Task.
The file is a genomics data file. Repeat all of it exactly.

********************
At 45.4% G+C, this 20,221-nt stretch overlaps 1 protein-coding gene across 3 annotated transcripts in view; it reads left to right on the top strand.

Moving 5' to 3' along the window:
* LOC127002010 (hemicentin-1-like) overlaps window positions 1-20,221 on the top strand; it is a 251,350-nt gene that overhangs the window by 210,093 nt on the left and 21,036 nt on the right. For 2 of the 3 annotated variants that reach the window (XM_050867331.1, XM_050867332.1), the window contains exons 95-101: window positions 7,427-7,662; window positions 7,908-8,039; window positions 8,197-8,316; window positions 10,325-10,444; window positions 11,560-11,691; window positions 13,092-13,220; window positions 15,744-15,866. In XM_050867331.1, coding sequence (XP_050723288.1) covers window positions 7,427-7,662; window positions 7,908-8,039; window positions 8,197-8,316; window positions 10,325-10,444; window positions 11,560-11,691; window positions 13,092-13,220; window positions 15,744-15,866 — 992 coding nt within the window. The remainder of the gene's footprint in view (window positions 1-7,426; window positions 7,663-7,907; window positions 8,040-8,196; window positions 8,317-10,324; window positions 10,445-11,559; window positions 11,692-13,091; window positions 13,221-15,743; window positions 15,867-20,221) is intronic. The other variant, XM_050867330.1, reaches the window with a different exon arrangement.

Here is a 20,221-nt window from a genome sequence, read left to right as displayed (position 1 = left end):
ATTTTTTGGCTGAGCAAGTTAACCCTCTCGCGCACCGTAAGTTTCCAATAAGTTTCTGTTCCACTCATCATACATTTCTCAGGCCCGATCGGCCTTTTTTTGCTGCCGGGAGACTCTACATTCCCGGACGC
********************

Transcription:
At 45.4% G+C, this 20,221-nt stretch overlaps 1 protein-coding gene across 3 annotated transcripts in view; it reads left to right on the top strand.

Moving 5' to 3' along the window:
* LOC127002010 (hemicentin-1-like) overlaps window positions 1-20,221 on the top strand; it is a 251,350-nt gene that overhangs the window by 210,093 nt on the left and 21,036 nt on the right. For 2 of the 3 annotated variants that reach the window (XM_050867331.1, XM_050867332.1), the window contains exons 95-101: window positions 7,427-7,662; window positions 7,908-8,039; window positions 8,197-8,316; window positions 10,325-10,444; window positions 11,560-11,691; window positions 13,092-13,220; window positions 15,744-15,866. In XM_050867331.1, coding sequence (XP_050723288.1) covers window positions 7,427-7,662; window positions 7,908-8,039; window positions 8,197-8,316; window positions 10,325-10,444; window positions 11,560-11,691; window positions 13,092-13,220; window positions 15,744-15,866 — 992 coding nt within the window. The remainder of the gene's footprint in view (window positions 1-7,426; window positions 7,663-7,907; window positions 8,040-8,196; window positions 8,317-10,324; window positions 10,445-11,559; window positions 11,692-13,091; window positions 13,221-15,743; window positions 15,867-20,221) is intronic. The other variant, XM_050867330.1, reaches the window with a different exon arrangement.

Here is a 20,221-nt window from a genome sequence, read left to right as displayed (position 1 = left end):
ATTTTTTGGCTGAGCAAGTTAACCCTCTCGCGCACCGTAAGTTTCCAATAAGTTTCTGTTCCACTCATCATACATTTCTCAGGCCCGATCGGCCTTTTTTTGCTGCCGGGAGACTCTACATTCCCGGACGC